So whether you love the new tax law or hate it, it won’t necessarily be around forever!

“It’s important for filers to consider how the new tax law will impact their unique tax situation — not only for the current year but also looking ahead to future years,” Gabrell says. She recommends meeting with a fee-only financial advisor or CPA to develop a road map that will maximize your tax savings on current and future wealth-building strategies.

The Obamacare individual mandate is still in effect for 2018

Following the start of the Trump administration, the GOP moved swiftly to repeal the individual mandate that required you to pay a fee if you didn’t have health insurance.

But that doesn’t mean it’s gone yet. In fact, the repeal doesn’t take effect until after December 31, 2018.

That said, even then you may qualify for a hardship exemption and not have to pay. See a list of exemptions here.

Your mortgage interest is probably still deductible

Maybe you heard that your mortgage interest deduction on your primary or second home will be capped at $750,000 if married filing jointly ($375,000 all other filers) under the new tax law.

But that’s only for new home purchases made on or after December 15, 2017. If you bought your home prior to that date, you can keep the current limitation of $1 million ($500,000 in the case of married taxpayers filing separately).

Another way a buyer could come under the $1 million cap would be if they had a written binding contract before December 15, 2017, to close on a principal residence (not a second home) before January 1, 2018. In that case, if you did in fact end up closing before April 1, 2018, you’d be grandfathered in under the $1 million limitation.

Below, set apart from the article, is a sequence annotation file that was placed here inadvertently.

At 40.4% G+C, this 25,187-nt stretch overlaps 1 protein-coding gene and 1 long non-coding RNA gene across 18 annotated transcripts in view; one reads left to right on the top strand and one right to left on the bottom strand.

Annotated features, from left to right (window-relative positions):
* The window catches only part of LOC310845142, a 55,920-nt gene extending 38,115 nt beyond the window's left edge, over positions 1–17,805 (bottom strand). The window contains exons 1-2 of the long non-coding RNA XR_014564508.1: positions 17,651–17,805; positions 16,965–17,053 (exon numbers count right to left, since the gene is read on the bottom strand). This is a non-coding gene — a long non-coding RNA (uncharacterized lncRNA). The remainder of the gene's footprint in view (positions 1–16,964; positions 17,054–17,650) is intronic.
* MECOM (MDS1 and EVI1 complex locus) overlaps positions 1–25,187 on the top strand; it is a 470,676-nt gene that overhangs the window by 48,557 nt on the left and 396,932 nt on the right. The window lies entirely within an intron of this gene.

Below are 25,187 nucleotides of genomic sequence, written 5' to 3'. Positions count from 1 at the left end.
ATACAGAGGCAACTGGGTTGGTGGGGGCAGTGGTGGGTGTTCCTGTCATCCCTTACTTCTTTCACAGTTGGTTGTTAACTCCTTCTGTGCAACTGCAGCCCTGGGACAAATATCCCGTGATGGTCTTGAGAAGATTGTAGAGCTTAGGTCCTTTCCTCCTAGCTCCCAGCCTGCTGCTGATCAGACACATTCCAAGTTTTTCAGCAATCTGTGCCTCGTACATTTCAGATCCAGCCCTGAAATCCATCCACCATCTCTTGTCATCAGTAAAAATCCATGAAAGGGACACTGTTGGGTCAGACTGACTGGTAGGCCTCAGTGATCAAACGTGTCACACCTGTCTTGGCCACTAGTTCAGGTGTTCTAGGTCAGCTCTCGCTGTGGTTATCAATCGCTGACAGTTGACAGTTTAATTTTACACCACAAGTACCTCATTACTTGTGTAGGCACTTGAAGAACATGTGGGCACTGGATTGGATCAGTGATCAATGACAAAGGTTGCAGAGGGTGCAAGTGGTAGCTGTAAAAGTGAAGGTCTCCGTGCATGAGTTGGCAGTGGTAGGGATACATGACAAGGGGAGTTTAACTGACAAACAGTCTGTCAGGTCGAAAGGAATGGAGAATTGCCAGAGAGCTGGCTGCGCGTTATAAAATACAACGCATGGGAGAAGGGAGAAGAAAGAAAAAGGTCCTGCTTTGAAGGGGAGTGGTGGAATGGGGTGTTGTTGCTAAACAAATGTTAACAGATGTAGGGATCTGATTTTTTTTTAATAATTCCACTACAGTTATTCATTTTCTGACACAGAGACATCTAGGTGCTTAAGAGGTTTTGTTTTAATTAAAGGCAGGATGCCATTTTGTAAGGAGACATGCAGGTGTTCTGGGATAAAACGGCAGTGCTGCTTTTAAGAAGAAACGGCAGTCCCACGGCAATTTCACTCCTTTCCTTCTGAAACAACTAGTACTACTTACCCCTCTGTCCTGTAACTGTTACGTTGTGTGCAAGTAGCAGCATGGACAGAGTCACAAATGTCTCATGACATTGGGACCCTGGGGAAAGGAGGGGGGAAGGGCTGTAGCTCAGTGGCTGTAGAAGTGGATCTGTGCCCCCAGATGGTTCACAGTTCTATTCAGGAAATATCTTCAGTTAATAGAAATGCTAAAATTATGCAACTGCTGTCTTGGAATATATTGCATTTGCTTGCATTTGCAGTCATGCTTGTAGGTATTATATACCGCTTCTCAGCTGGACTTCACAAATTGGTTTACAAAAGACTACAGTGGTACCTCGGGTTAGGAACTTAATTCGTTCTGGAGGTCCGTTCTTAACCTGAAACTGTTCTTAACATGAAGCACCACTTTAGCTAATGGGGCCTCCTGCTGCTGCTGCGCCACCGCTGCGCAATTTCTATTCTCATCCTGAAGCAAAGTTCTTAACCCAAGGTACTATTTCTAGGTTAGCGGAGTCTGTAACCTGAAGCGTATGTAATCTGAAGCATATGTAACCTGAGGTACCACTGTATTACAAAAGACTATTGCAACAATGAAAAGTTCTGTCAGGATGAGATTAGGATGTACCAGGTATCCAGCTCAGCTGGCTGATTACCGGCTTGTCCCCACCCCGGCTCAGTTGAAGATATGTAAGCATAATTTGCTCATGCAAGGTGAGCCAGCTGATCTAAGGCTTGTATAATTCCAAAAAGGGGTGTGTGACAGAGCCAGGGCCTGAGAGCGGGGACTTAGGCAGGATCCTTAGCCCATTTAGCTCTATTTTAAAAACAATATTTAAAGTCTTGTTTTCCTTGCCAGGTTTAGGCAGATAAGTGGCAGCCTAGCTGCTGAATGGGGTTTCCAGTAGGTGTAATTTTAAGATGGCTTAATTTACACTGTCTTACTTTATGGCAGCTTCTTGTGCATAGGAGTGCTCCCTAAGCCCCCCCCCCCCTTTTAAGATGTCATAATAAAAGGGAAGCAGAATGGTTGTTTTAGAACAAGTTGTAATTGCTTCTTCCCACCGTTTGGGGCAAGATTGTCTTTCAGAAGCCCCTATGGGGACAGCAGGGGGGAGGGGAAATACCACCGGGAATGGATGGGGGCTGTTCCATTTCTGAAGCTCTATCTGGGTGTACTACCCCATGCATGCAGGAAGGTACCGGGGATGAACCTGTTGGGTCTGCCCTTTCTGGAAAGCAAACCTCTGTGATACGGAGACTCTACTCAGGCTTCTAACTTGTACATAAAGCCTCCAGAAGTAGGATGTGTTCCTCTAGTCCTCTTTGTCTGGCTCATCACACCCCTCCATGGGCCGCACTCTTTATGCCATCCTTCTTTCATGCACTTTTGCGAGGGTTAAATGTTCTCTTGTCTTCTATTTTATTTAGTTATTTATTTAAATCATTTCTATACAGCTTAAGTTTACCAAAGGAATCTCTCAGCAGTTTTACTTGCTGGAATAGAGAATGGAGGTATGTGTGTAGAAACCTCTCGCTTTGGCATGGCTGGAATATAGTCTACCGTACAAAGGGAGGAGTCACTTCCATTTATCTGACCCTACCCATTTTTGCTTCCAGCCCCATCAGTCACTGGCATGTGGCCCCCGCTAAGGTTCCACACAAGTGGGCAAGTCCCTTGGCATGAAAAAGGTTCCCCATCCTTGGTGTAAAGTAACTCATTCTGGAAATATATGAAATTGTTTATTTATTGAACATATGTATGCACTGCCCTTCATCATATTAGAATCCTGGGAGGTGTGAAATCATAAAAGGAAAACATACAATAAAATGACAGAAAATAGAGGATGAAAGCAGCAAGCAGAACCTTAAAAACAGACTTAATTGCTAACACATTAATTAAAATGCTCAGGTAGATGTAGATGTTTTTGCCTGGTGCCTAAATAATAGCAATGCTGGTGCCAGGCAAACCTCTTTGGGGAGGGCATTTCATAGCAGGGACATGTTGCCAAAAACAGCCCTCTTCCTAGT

“This area of the code saw significant changes, but likely won’t impact the average taxpayer,” Gabrell says. “However, if you are planning that big dream home purchase in the next year, be sure to chat with your CPA on the specifics of these new limitations.”

You may still be able to deduct interest on home equity loans

The key thing to know here is if you use money from a home equity loan, home equity line of credit (HELOC) or second mortgage to buy, build or substantially improve the home securing the loan, then it will be deductible.

But if you use the money to pay off a credit card or take a vacation, then it’s not deductible.

Gabrell’s advice? “Keep good records on how you use the proceeds of a home equity loan.”

You can still itemize your deductions

The standard deduction has increased, but you may still qualify to take the itemized deduction.

“One common tax planning strategy (for filers with itemized deductions close to the standard deduction) provides for ‘bunching’ certain types of itemized deductions, such as charitable contributions, medical expenses, and state and local taxes, together in the same year,” Gabrell says.

New expanded rules apply to 529

Once exclusively for higher education, 529 money can now also be used for elementary or secondary public, private or religious school tuition, up to $10,000 per year.

RELATED: The best 529 plans to help pay your kids’ education